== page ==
For the last month my broadleaf escarole plant (an Endive, or type of Chicory) on my balcony has been invaded by tiny insects. Mostly aphids, I believe. I opted to not use any pesticides or neem oil to remove the infestation simply to see what damage such pests can do to the quasi-everlasting plant.
Photographs of Pink Green Bean Flowers, Basil, and Smokey Bronze Fennel
|| 5/14/2011 || 10:23 pm || + Render A Comment || ||
Tonight I took some more photographs of the “VIP” (very important plants) that I’m growing in my bedroom. I look forward to planting these outdoors later this month.
I’ve become a big fan of the perennial pink chives (Allium schoenoprasum) that I started growing a few years ago. I’m going to save these flowers to harvest their seed for next year’s garden.
Some of the plants for this year’s garden I’ve been growing in my bedroom. I’ve dubbed these plants the VIPs, which stands for “Very Important Plants.” The close-up photographs above show how water droplets on the leaves beautifully reflect light. If you look closely, you can see the coil of the compact fluorescent light bulb reflected in the droplet.
About three years ago I planted these chives and every year since I’ve been either harvesting these pink chive buds & adding them to salads (they taste like an onion) or I’ve let them get pollinated, then wait a couple weeks, and harvested their tiny black seeds in order to grow more chives. I’ve read that they’ve been used throughout history as a means to naturally prevent bugs from eating different plants in the garden. In practice, however, I haven’t seem chives be very effective combating the aphids.
You know it’s spring when daffodils begin to bloom
|| 4/12/2011 || 11:47 am || + Render A Comment || ||
These daffodils were planted a long time ago and I’m thankful they bloom every spring :-)
Springtime photographs of sedum telephium ‘Autumn Joy’
|| 4/6/2011 || 3:27 pm || + Render A Comment || ||
The leaves trap small droplets of water.
Soon there will be a garden…
Photographs of the 2011 Indoor Germination Station
|| 3/31/2011 || 3:07 pm || + Render A Comment || ||
I can truthfully say that I use the internet to grow my vegetables! For the last few years I’ve been using the passive heat from my cable modem & router to germinate my seeds. It’s pretty simple to do: find a leak-proof plastic container, throw in some dirt, add seeds of what you want to grow, add some (but not too much) water, and then place it on your cable modem or internet router. Seeds do not need light to grow, rather they need heat and moisture to germinate. By using the passive heat from the cable modem & router, I can grow just about anything…
This year I decided to scale up my efforts,
and added a couple lights and some reflective aluminum foil.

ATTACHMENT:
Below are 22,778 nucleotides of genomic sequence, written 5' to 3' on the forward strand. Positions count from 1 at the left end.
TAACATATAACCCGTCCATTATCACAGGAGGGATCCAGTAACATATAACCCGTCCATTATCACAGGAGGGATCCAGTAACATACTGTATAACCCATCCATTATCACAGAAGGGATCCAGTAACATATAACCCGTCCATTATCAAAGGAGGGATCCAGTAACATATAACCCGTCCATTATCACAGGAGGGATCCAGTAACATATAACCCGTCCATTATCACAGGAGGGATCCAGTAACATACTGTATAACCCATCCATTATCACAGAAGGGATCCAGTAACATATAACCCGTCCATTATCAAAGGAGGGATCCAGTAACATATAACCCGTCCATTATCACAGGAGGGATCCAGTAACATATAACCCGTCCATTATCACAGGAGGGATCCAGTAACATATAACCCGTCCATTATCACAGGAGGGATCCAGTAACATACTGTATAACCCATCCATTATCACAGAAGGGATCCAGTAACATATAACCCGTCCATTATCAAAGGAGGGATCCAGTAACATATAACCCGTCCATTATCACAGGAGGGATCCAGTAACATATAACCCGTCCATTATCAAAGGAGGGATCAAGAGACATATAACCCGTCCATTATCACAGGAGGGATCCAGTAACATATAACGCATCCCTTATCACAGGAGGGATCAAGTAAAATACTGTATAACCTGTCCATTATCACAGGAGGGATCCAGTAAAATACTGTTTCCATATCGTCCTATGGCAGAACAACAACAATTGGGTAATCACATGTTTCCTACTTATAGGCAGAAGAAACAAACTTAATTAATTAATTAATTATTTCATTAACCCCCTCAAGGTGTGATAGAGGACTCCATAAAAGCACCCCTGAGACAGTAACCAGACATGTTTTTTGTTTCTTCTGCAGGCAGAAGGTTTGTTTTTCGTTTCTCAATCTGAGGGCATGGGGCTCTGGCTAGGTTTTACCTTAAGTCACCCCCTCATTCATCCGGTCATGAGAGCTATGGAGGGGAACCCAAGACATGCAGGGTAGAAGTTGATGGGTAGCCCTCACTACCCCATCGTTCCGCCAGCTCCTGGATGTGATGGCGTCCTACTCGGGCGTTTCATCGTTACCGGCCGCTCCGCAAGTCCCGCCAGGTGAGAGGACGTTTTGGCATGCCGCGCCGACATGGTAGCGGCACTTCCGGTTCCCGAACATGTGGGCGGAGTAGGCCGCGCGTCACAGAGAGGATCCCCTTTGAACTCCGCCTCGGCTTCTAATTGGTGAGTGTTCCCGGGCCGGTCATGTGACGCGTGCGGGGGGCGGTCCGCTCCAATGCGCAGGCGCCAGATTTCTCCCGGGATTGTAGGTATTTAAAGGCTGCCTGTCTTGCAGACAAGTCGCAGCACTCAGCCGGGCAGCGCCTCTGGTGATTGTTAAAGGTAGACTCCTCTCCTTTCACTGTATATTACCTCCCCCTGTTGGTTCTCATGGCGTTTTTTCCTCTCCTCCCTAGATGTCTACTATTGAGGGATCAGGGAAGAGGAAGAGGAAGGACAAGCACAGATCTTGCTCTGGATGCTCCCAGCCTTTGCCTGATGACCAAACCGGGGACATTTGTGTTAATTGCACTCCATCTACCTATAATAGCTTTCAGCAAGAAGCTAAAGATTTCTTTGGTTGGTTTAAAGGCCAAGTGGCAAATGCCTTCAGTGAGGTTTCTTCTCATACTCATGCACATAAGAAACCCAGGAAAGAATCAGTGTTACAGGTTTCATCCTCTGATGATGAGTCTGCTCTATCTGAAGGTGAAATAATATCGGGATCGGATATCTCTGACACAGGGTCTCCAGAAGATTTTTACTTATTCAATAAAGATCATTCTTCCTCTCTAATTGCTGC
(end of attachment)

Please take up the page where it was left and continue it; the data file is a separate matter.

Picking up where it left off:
Within a month most seeds will sprout and will then be transplanted into larger containers outside…
Using last year’s seeds I was able to quickly germinate this year’s supply of sweet basil.
Agent Orange? A chemical defoliant used on my neighbor’s backyard
|| 3/23/2011 || 2:43 pm || + Render A Comment || ||
The photograph below shows why I maintain a container garden:
Last fall I planted some potatoes to see if they would grow and sure enough a few did. I think this one looks like Venus of Willendorf.
YouTube Video Showing Where George Washington Grew Hemp at Mount Vernon
|| 7/4/2010 || 12:01 pm || + Render A Comment || ||
In May I had the opportunity to participate in first annual Hemp History Week. From printing up an old newspaper article showing how hemp was used in the Civil War to taking a field trip to George Washington’s farms in Mount Vernon, Virginia, I had a great time learning about America’s historical use of hemp.
In the video above, I make a cameo at the beginning and later in the video the editor included a map of Mount Vernon from the Library of Congress that I submitted for inclusion in the video. The map nicely corresponds to the map shown during the interview at Mount Vernon.
When we arrived at Mount Vernon, the staff had prepared copies of a statement concerning George Washington’s cultivation of hemp at Mount Vernon. Below is a transcription of the document:
Throughout his lifetime, George Washington cultivated hemp at Mount Vernon for industrial uses. The fibers from hemp held excellent properties for the making of rope and sail canvas, which was a major industry in the age of sailing ships. In addition, hemp fibers could be spun into thread for clothing or, as indicated in Mount Vernon records, for use in repairing the large seine fishing nets that Washington used in his fishing operation along the Potomac.
At one point in the 1760’s Washington considered whether hemp would be a more lucrative cash crop than tobacco but determined that wheat would be a better alternative. During the period when he was considering hemp, he wrote to his agents in England in the hope of determining the costs involved in production and shipping.
In September 1765 he wrote:
“In order thereto you woud do me a singular favour in advising of the general price one might expect for good Hemp in your Port watered and prepared according to Act of Parliament, with an estimate of the freight, and all other incident charges pr. Tonn that I may form some idea of the profits resulting from the growth.” (Fitzpatrick, The Writings of George Washington v. 2, September 20, 1765, George Washington to Robert Cary & Company, p. 430-431)
The Act of Parliament that Washington mentions in his letter to Robery Cary & Company, was enacted to promote hemp production in the American Colonies. In 1767, he did sell some of his Mount Vernon-grown hemp, gaining an income from the bounty that Parliament had laid on the crop.
Hemp Background and History:
“Hemp, Cannabis sativa, a plant originally from central Asia, was cultivated with, and sometimes in place of flax, because its stem fibers are similar to those of flax. Hemp seeds, like those of flax, can be used to extract an oil used in paints, varnishes, and soaps. By the seventeenth century, Russia, Latvia, and other countries around the Baltic Sea were major producers of hemp, and it was from this area that Britain obtained its supply, a situation which left the English vulnerable during periods of military hostilities. Hemp made into rope was vital to navies worldwide. Hemp was also used to make a coarse linen cloth as well as sacking, and other rough materials.” (Colonial American Fiber Crops, Charles Leach, from The National Colonial Farm research Report No. 20. the Accokeek Foundation, Inc. p. 3-4)